In fact, there are many devices, pathways, and systems with multi-use potential. As a second example, I initiated a project to engineer an E. coli platform for p-aminostyrene (p-AS) production. p-AS is a vinyl aromatic whose co-polymers have optical and mechanical properties that may be useful for a number of advanced applications, including as materials for photonics, photovoltaics and biomedicine (Goikhman et al. 2011). In principle, p-AS can be synthesized in 14 enzymatic steps; 12 steps to convert sugar (glucose) to p-aminophenylalanine (p-AF) and two steps to convert p-AF to p-AS (Fig. 1). p-AF is both the immediate chemical precursor of the pristinamycin family of antibiotics (Blanc et al. 1997; Reid et al. 2010) and novel compounds investigated as diabetes treatments (Duffy et al. 2007). Several of the immediate chemical precursors of p-AF are themselves starting points for synthesizing potent analgesic compounds (Juminaga et al. 2012). Above, I described how the commercial development of isoprenoid-based chemicals and fuels was coupled to the development of the artemisinin production system. Similarly, the development of reengineered platforms for reliable, low cost antibiotic or analgesic production could be supported by coupling those projects to the creation of platforms for producing high-value, industrially-relevant aromatic compounds (Sariaslani 2007).

Fig. 1
figure 1

Eschericia coli platform for p-aminostyrene production. Many synthetic biological devices, pathways and systems have multi-use potential; they can be used to produce both industrially-relevant compounds and low cost materials for global health. As shown, metabolic pathways constructed to produce industrially-relevant aromatics (p-aminostryene, p-AS) could be reengineered to producelow cost drugs, such as painkillers (opiate analgesics), experimental type II diabetes treatments (dipeptidyl peptidase IV inhibitors) and antibiotics (pristinamycin antibiotics). Gene products and molecule names are as described (Carothers et al. 2011)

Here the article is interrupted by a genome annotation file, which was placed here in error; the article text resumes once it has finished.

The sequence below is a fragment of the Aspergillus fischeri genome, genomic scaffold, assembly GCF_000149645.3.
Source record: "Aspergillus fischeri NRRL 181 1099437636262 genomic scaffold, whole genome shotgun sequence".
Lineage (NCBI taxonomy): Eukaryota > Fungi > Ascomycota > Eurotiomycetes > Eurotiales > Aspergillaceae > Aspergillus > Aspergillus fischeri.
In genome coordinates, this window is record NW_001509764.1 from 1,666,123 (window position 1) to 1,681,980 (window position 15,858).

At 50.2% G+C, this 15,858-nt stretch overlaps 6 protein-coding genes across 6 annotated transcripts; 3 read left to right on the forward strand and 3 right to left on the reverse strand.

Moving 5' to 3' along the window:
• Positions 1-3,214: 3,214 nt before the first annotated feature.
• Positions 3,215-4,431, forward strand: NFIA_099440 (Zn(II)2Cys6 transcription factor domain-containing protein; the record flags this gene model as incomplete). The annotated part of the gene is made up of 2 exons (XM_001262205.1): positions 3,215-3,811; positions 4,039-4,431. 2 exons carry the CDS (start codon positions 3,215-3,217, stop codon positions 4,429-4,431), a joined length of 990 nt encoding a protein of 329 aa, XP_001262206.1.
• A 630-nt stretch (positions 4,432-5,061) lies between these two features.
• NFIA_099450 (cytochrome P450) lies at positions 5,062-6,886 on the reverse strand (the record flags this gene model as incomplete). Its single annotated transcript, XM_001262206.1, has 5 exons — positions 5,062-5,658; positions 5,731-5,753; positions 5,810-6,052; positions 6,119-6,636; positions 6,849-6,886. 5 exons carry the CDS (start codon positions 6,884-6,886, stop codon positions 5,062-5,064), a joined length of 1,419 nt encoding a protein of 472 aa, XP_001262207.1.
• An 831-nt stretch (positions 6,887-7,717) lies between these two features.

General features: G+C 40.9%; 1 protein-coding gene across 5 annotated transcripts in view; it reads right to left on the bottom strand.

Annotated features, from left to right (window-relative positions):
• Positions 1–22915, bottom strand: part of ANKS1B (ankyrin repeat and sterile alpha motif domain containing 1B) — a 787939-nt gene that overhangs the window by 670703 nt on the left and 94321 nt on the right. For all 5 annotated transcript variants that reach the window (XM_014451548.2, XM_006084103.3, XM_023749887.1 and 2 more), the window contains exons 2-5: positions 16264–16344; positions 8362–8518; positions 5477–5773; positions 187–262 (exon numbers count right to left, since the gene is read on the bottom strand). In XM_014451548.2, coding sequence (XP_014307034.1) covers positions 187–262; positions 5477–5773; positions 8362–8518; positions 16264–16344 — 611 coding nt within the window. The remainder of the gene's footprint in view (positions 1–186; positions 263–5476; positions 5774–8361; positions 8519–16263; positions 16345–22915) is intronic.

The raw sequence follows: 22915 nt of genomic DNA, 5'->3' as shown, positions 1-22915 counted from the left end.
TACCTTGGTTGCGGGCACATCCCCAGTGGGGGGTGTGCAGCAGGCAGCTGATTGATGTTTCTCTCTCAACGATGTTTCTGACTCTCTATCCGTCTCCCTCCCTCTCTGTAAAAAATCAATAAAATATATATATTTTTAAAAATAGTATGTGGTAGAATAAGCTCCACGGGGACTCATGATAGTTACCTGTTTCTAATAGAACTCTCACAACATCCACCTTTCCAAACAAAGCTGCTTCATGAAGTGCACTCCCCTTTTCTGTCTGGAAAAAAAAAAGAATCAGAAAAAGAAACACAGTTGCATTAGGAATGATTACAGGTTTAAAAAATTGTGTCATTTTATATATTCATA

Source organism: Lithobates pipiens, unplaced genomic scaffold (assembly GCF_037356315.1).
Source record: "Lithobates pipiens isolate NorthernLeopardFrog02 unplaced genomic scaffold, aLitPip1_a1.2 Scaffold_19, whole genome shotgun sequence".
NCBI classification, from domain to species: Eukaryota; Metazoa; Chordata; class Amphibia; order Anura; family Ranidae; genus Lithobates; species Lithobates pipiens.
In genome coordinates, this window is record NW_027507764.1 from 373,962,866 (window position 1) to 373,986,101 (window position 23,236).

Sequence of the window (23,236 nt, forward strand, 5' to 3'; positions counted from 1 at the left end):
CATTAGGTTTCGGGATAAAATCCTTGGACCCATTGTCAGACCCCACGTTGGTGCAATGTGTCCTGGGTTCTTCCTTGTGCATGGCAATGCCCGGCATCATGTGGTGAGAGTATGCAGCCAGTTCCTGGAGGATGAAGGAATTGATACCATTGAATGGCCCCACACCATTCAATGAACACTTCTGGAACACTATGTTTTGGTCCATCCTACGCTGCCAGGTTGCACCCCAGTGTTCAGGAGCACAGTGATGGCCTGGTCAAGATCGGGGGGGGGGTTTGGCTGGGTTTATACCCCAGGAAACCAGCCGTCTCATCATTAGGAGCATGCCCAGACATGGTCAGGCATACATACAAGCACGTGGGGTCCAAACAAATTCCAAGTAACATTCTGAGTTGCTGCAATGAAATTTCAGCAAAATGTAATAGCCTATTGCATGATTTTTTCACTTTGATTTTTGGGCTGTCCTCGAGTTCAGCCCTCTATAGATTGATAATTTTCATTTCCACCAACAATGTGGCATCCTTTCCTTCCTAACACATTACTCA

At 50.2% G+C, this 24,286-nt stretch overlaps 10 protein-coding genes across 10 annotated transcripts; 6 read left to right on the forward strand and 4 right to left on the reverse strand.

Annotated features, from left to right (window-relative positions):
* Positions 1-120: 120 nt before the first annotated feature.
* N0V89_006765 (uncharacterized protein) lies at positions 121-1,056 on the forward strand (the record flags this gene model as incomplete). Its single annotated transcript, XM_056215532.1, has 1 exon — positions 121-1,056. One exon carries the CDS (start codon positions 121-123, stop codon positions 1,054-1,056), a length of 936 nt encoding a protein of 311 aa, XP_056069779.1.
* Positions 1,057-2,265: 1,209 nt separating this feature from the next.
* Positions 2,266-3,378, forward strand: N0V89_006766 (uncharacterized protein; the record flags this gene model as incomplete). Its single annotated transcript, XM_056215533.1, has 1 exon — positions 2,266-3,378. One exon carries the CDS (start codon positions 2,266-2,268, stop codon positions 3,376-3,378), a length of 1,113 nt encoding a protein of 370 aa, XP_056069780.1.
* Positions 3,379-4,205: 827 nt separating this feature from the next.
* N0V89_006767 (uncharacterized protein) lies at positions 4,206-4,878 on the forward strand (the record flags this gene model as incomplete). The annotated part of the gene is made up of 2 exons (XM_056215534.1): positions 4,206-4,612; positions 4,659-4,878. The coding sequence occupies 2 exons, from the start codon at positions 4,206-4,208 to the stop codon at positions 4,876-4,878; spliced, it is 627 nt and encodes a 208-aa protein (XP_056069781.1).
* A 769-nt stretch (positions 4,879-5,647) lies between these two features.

Progress toward design-driven synthetic biology

Models and simulation tools for designing and assembling components into functionally complex devices and systems are the hallmarks of most engineering fields. Identifying the relevant design parameters and defining the domains over which expected component behaviors are exerted have been key steps in the development of these technologies (Goler et al. 2008). For instance, early progress in the 1970s toward electronic design automation, which can now be used to assemble integrated circuits with millions of transistors, was predicated upon techniques for simulating modular network responses and geometric rules for specifying physical implementations (Mead and Conway 1980). In chemical engineering, otherwise difficult design problems are made tractable by framing them as unit operations such that complex processes can be evaluated with coarse-grained models (Chau 2002). Biological systems exhibit functional complexity due to component interactions at many different scales, from individual protein and RNA subunits to genes, pathways, circuits and cells (Hazen et al. 2007). In the absence of effective models and simulation tools, it remains difficult and resource intensive to engineer complex biological devices and systems (Keasling 2010).